Wolfson Children’s Hospital nurses rally around one of own

Wolfson Children’s Hospital nurses rally around one of own
Medical staff at Wolfson Children's Hospital rally to raise funds for Anjelique Martinez.

Shortly before Hurricane Irma was scheduled to come through Northeastern Florida, area hospitals and medical centers required critical care and emergency room staff to report for “lock down” to ensure the safety and well-being of their patients.

Anjelique Martinez and her son Jayden

Anjelique Martinez, a certified nursing assistant in the Cardiovascular Intensive Care Unit at Wolfson Children’s Hospital, arrived home after the lock-down was lifted to discover three feet of water in her San Marco apartment.

“My neighbor kept sending me pictures of what was going on while I was at the hospital. Waiting to see the damage and what happened was the hardest part. We were on duty for three days and nights, but I couldn’t get to my apartment until Wednesday because of the flooding,” said Martinez.

“One good thing, my car had been in the parking lot at Wolfson; all of my neighbor’s cars were under water,” she said. “My seven-year-old son was with my parents on the other side of town, so he was safe.”

When Martinez opened her door, water poured out and her apartment had already started to mold. With the help of a neighbor, she managed to salvage a garbage bag of belongings.
Martinez’ short-term future is uncertain.

“FEMA gave us a few days at a hotel. My son has a bit of an idea of what’s happened but he’s only seven, so staying in a hotel seems like a vacation to him. I didn’t let him go in and see all his stuff under water. It’s just all exhausting,” said Martinez.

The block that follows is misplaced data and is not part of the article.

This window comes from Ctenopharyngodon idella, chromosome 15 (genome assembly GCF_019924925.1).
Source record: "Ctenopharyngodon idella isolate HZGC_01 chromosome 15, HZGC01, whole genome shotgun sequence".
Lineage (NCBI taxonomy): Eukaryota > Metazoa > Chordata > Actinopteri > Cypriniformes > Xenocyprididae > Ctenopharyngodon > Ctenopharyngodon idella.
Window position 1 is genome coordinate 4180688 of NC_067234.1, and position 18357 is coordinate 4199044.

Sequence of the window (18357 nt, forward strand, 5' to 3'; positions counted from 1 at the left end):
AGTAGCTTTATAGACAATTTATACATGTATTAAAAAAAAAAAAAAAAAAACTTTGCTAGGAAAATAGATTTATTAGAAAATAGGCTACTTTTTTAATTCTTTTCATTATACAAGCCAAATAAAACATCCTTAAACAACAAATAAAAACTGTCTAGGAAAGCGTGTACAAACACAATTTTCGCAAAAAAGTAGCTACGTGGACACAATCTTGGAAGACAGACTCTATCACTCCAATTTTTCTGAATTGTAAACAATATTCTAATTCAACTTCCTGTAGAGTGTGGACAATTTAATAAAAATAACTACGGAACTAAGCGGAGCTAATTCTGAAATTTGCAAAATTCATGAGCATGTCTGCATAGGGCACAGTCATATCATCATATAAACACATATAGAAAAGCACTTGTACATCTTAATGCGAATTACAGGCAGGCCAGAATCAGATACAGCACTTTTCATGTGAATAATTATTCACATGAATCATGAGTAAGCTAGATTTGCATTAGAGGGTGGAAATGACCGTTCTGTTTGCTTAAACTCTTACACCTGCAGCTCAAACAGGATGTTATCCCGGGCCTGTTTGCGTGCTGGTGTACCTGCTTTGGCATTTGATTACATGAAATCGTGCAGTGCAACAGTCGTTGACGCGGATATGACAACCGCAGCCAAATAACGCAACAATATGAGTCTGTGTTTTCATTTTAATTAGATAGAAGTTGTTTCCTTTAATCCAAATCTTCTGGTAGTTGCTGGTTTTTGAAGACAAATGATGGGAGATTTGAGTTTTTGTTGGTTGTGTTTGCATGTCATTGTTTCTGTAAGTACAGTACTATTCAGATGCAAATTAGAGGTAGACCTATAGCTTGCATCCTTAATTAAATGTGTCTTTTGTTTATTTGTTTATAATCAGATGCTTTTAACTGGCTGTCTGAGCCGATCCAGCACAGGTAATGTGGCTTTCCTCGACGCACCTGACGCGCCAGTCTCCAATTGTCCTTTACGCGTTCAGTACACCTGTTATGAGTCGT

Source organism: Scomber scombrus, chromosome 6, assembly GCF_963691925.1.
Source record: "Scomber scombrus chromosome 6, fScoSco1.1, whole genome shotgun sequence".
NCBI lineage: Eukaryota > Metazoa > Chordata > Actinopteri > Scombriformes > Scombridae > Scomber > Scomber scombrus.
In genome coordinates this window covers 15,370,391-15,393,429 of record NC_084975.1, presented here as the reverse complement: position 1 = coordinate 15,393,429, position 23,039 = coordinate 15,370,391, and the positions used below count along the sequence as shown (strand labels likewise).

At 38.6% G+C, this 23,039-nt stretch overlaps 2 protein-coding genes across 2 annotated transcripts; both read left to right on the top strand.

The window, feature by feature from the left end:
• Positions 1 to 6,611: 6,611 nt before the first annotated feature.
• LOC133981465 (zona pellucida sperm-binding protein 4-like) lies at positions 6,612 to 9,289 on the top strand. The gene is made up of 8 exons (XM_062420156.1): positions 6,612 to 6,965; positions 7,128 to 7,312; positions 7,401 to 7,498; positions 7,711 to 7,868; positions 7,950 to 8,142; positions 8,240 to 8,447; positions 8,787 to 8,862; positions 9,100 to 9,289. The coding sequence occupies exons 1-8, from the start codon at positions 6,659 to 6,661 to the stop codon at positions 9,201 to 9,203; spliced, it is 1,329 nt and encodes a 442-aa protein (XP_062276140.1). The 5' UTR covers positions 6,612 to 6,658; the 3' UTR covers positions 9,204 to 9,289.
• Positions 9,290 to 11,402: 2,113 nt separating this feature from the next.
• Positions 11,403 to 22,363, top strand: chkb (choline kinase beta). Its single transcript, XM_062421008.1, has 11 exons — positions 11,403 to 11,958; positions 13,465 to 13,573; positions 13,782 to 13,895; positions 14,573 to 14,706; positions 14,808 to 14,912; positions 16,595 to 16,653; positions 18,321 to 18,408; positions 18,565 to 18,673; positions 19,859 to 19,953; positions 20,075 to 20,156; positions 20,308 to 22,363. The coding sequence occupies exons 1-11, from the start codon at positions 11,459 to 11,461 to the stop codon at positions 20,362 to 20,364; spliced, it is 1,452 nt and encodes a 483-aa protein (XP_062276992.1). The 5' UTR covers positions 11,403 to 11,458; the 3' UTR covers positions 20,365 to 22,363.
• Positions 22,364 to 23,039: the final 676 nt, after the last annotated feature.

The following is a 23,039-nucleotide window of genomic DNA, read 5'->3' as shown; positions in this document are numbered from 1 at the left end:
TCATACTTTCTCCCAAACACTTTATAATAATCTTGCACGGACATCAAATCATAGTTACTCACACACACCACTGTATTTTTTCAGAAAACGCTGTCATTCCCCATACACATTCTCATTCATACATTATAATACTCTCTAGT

“I have applied to several apartments but have been turned down because of my income. I have proof of income and payments going back ten years – I’ve never even been late with a payment. But unless I can find a private landlord who would trust enough to rent to me…I don’t really know what’s next. I’m just living in the moment.”

Scott Allen, a co-worker at Wolfson Children’s Hospital, set up a GoFundMe page for Martinez to raise $7,500 for furniture, dishes, clothing and other items ruined by the flood. The GoFundMe page states, “Angelique has impacted so many lives. She has a servant’s heart and a caring attitude.”
But even in her own misfortune, Martinez praises others. Stacey Merritt of Healing Hearts Project has been promoting Martinez and all of the incredible team at Wolfson’s.

Although Martinez and the other nursing staff at Wolfson care for the little heart patients, it is Merritt and the Healing Hearts team who understand the needs of parents, said Martinez.

“Stacey understands what families are going through because she has been there with her daughter Hope. I have a healthy child so I can’t really know,” said Martinez. “She comes to visit, brings food for the families, tells them what to expect, supports and comforts them. We’d be lost without her.”


By Peggy Harrell Jennings
Resident Community News

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